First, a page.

The Natural Resource Damage Assessment Sampling Process

SAN FRANCISCO – Immediately following the release of the oil spilled from the Cosco Busan, teams of technical experts representing the Natural Resource Trustees arrived on scene to begin the time-critical first stage of injury assessment and initial data collection for the Natural Resource Damage Assessment (NRDA).

This effort involves representatives from several state and federal agencies and is being conducted cooperatively with representatives from the Responsible Party. The ongoing NRDA efforts have been organized to focus field efforts on a number of critical resource categories, including fish, birds, marine mammals, beaches, wetlands, eelgrasses, rocky intertidal, water column, recreational use and cultural/historical.

These multiple specialized resource teams have been deployed to the field daily since the day of the spill, collecting the time critical data necessary to document information about degree of oiling in each of these critical habitats, oil toxicity, observations of dead and oiled wildlife and other impacts. All of this information will ultimately be used to select and scale appropriate restoration projects in the NRDA.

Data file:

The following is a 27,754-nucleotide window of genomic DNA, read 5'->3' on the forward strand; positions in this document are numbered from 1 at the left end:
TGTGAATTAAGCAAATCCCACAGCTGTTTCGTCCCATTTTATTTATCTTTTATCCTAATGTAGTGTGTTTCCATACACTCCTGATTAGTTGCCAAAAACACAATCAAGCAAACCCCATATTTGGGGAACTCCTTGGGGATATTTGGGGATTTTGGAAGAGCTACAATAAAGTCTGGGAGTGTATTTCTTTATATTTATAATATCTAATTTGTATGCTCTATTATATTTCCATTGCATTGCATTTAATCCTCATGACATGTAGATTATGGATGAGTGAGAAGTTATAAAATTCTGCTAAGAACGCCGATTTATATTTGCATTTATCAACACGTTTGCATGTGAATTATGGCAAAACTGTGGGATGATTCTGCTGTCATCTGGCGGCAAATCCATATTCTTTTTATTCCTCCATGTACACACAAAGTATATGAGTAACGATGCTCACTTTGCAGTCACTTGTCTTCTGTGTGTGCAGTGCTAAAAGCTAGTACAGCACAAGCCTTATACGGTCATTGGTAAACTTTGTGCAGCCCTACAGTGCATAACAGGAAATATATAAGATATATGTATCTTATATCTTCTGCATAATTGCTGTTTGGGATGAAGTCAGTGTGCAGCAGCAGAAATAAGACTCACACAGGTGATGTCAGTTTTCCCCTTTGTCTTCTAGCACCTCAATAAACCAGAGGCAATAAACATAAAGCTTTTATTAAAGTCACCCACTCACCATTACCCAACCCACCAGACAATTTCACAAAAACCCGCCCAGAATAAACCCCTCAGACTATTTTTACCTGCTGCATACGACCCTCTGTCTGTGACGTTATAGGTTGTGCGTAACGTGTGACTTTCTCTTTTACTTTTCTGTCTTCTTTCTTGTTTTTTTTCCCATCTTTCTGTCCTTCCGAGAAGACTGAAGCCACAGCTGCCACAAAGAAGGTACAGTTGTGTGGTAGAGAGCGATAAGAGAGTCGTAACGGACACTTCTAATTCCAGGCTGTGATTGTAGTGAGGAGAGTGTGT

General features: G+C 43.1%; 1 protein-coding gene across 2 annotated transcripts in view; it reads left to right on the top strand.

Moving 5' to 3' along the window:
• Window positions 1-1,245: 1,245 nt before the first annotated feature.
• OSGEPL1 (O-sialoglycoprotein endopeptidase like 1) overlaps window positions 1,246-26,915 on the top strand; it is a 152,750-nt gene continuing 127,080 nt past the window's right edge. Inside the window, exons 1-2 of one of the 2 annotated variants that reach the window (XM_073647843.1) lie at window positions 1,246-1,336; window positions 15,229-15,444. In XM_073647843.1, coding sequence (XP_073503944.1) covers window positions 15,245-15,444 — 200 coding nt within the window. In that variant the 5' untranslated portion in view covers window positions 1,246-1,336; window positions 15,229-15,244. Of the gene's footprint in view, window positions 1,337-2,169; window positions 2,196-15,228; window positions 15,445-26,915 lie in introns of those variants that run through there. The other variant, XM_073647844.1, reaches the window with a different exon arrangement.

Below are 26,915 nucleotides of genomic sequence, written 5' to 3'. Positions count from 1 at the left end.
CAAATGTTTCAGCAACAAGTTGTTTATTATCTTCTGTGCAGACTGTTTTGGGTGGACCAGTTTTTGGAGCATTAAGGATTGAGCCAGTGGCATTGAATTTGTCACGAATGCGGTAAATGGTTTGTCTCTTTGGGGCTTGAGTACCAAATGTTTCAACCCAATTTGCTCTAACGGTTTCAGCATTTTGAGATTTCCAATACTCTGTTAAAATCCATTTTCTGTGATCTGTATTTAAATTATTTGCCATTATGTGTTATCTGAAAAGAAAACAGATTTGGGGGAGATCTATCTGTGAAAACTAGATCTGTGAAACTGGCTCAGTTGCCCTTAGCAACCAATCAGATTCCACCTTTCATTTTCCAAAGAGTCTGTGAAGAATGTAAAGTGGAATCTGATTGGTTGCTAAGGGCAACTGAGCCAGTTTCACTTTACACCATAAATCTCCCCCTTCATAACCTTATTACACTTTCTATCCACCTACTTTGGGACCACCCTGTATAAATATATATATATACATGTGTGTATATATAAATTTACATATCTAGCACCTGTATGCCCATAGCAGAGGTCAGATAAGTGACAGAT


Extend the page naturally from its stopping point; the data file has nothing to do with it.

Hundreds of environmental samples have been collected throughout the assessment area, including sediment, plant, fish, mollusk, water column and others. These samples are being prioritized and analyzed using high resolution chemistry for “fingerprinting”, which helps confirm source, composition and physiochemical properties. The current sampling area ranges from Half Moon Bay to Point Reyes, Point San Bruno and San Pablo Bay, and are being documented using a system of field-linked GPS data collection and GIS-based project mapping.

Concurrently, these teams, which are led by habitat and resource specific local and national experts, are developing longer term assessment plans intended to prioritize future short and long-term data collection needs. Ultimately this information will be used to support a NRDA claim, to implement restoration projects that will compensate the public for their resources lost due to short, and long-term effects of the oil.

Recent Posts

Comments are closed.